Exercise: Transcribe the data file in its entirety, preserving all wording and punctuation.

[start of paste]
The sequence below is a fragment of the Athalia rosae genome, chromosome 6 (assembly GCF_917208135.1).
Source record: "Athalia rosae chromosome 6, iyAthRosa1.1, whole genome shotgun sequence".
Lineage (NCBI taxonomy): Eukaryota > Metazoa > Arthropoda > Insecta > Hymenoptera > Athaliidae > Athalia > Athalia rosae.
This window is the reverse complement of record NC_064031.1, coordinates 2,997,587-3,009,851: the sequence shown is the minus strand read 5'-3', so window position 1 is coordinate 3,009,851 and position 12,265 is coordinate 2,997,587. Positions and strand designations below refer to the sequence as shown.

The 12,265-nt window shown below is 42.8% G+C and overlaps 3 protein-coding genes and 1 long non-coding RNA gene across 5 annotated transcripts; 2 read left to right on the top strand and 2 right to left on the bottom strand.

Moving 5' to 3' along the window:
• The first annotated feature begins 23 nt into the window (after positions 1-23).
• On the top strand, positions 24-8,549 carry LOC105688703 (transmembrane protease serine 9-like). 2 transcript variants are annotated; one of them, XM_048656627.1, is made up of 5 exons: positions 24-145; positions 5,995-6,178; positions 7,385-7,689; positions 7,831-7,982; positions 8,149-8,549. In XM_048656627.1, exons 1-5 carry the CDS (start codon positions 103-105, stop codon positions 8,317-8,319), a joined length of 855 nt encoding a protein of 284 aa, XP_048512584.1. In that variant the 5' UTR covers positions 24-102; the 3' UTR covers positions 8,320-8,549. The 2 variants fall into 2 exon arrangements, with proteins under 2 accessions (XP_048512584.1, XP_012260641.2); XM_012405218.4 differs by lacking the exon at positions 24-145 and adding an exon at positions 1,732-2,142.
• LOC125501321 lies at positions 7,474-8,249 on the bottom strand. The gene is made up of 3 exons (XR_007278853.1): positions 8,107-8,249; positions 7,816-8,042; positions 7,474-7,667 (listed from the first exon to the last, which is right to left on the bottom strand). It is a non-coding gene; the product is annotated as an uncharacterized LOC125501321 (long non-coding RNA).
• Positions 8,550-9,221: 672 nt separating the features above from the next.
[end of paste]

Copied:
The sequence below is a fragment of the Athalia rosae genome, chromosome 6 (assembly GCF_917208135.1).
Source record: "Athalia rosae chromosome 6, iyAthRosa1.1, whole genome shotgun sequence".
Lineage (NCBI taxonomy): Eukaryota > Metazoa > Arthropoda > Insecta > Hymenoptera > Athaliidae > Athalia > Athalia rosae.
This window is the reverse complement of record NC_064031.1, coordinates 2,997,587-3,009,851: the sequence shown is the minus strand read 5'-3', so window position 1 is coordinate 3,009,851 and position 12,265 is coordinate 2,997,587. Positions and strand designations below refer to the sequence as shown.

The 12,265-nt window shown below is 42.8% G+C and overlaps 3 protein-coding genes and 1 long non-coding RNA gene across 5 annotated transcripts; 2 read left to right on the top strand and 2 right to left on the bottom strand.

Moving 5' to 3' along the window:
• The first annotated feature begins 23 nt into the window (after positions 1-23).
• On the top strand, positions 24-8,549 carry LOC105688703 (transmembrane protease serine 9-like). 2 transcript variants are annotated; one of them, XM_048656627.1, is made up of 5 exons: positions 24-145; positions 5,995-6,178; positions 7,385-7,689; positions 7,831-7,982; positions 8,149-8,549. In XM_048656627.1, exons 1-5 carry the CDS (start codon positions 103-105, stop codon positions 8,317-8,319), a joined length of 855 nt encoding a protein of 284 aa, XP_048512584.1. In that variant the 5' UTR covers positions 24-102; the 3' UTR covers positions 8,320-8,549. The 2 variants fall into 2 exon arrangements, with proteins under 2 accessions (XP_048512584.1, XP_012260641.2); XM_012405218.4 differs by lacking the exon at positions 24-145 and adding an exon at positions 1,732-2,142.
• LOC125501321 lies at positions 7,474-8,249 on the bottom strand. The gene is made up of 3 exons (XR_007278853.1): positions 8,107-8,249; positions 7,816-8,042; positions 7,474-7,667 (listed from the first exon to the last, which is right to left on the bottom strand). It is a non-coding gene; the product is annotated as an uncharacterized LOC125501321 (long non-coding RNA).
• Positions 8,550-9,221: 672 nt separating the features above from the next.